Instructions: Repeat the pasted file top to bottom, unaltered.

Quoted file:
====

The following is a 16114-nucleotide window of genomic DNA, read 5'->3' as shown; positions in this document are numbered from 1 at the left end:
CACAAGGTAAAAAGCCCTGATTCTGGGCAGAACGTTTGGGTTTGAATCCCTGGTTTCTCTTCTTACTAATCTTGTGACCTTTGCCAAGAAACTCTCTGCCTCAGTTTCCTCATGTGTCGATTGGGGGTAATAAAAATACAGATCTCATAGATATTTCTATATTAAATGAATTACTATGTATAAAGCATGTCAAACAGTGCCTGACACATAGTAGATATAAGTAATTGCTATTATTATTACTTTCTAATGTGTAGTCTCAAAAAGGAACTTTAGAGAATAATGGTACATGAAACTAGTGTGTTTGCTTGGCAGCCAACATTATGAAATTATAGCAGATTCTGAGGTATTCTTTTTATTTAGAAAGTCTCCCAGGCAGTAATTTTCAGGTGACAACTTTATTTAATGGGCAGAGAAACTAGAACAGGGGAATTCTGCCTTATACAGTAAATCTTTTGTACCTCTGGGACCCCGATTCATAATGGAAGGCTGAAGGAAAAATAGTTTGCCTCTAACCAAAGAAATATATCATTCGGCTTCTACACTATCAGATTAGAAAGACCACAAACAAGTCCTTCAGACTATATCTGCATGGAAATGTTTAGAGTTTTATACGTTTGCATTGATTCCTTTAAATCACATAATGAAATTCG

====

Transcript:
The following is a 16114-nucleotide window of genomic DNA, read 5'->3' as shown; positions in this document are numbered from 1 at the left end:
CACAAGGTAAAAAGCCCTGATTCTGGGCAGAACGTTTGGGTTTGAATCCCTGGTTTCTCTTCTTACTAATCTTGTGACCTTTGCCAAGAAACTCTCTGCCTCAGTTTCCTCATGTGTCGATTGGGGGTAATAAAAATACAGATCTCATAGATATTTCTATATTAAATGAATTACTATGTATAAAGCATGTCAAACAGTGCCTGACACATAGTAGATATAAGTAATTGCTATTATTATTACTTTCTAATGTGTAGTCTCAAAAAGGAACTTTAGAGAATAATGGTACATGAAACTAGTGTGTTTGCTTGGCAGCCAACATTATGAAATTATAGCAGATTCTGAGGTATTCTTTTTATTTAGAAAGTCTCCCAGGCAGTAATTTTCAGGTGACAACTTTATTTAATGGGCAGAGAAACTAGAACAGGGGAATTCTGCCTTATACAGTAAATCTTTTGTACCTCTGGGACCCCGATTCATAATGGAAGGCTGAAGGAAAAATAGTTTGCCTCTAACCAAAGAAATATATCATTCGGCTTCTACACTATCAGATTAGAAAGACCACAAACAAGTCCTTCAGACTATATCTGCATGGAAATGTTTAGAGTTTTATACGTTTGCATTGATTCCTTTAAATCACATAATGAAATTCG